Poster Presentation The Joint Annual Scientific Meetings of the Endocrine Society of Australia and the Society for Reproductive Biology 2017

Improved glycaemic control with carbohydrate counting for adjustment of fast-acting insulin aspart versus insulin aspart in subjects with type 1 diabetes (#226)

Stephen Twigg 1 , Athena Philis-Tsimikas 2 , Bruce Bode 3 , Edward Franek 4 , Ludger Rose 5 , Kristine Buchholtz 6 , Marek Demissie 7 , Thomas R Pieber 8
  1. The University of Sydney, Sydney, NSW, Australia
  2. Scripps Whittier Diabetes Institute, San Diego, California, USA
  3. Atlanta Diabetes Associates, Atlanta, Georgia, USA
  4. Mossakowski Clinical Research Center, Polish Academy of Sciences, Warsaw, Poland
  5. Institute of Diabetes Research, Münster, Germany
  6. Novo Nordisk A/S, Søborg, Denmark
  7. Novo Nordisk A/S, Søborg, Denmark
  8. Division of Endocrinology and Diabetology, Medical University of Graz, Graz, Austria

Insulin delivery based on carbohydrate counting (CC) is the gold standard for improving glycaemic control in type 1 diabetes (T1D). A post hoc analysis of onset 1, a 26-week, phase 3 trial, assessed methods for adjusting the dose of mealtime fast-acting insulin aspart (faster aspart) and insulin aspart (IAsp), each with insulin detemir. Subjects with previous experience continued CC (baseline HbA1c, faster aspart and IAsp 7.6%) and the remaining subjects used a simple bolus algorithm (BA; baseline HbA1c, faster aspart 7.5%, IAsp 7.6%).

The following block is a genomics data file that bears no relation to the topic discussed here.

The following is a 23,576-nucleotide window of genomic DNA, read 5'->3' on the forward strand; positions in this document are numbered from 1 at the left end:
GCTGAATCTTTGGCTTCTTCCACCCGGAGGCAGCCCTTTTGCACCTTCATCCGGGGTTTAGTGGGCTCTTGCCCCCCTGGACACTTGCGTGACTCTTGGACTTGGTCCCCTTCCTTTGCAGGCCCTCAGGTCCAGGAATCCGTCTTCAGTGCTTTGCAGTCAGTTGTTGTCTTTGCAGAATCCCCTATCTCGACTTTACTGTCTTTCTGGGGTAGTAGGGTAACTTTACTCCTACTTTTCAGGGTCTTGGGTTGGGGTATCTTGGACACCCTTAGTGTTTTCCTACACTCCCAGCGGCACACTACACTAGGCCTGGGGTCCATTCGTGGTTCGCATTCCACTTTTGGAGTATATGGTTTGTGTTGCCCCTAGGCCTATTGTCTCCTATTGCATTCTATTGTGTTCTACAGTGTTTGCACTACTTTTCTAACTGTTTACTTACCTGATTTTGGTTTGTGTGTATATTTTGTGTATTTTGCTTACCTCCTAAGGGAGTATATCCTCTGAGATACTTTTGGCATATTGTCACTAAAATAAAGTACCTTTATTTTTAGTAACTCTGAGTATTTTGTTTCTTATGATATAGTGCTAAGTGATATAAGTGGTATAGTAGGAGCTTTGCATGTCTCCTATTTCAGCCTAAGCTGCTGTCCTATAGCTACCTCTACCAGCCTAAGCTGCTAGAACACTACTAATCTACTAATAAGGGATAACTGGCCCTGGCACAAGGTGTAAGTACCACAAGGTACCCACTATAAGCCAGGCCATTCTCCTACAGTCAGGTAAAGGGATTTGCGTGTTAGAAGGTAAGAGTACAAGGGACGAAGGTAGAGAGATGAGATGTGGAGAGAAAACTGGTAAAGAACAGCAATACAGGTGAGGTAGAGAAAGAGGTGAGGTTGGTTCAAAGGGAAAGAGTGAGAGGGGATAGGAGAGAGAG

Faster aspart showed a statistically significant greater reduction in HbA1c vs. IAsp, and non-inferiority was confirmed (Figure). With CC, HbA1c reduction was statistically significantly greater for faster aspart vs. IAsp (estimated treatment difference: −0.19% [95% confidence interval: −0.30;−0.09]) but was similar for both treatments with a BA. The rates of hypoglycaemic episodes and bolus insulin dose were similar between treatments across adjustment methods. No significant differences in total insulin dose or weight gain were observed between treatments with either adjustment method.


Faster aspart was effective in glycaemic control regardless of adjustment method. For patients with T1D capable of dosing based on CC, faster aspart may offer improved glycaemic control vs. IAsp, with similar weight gain and insulin dose, and without an increased risk of hypoglycaemia. NCT01831765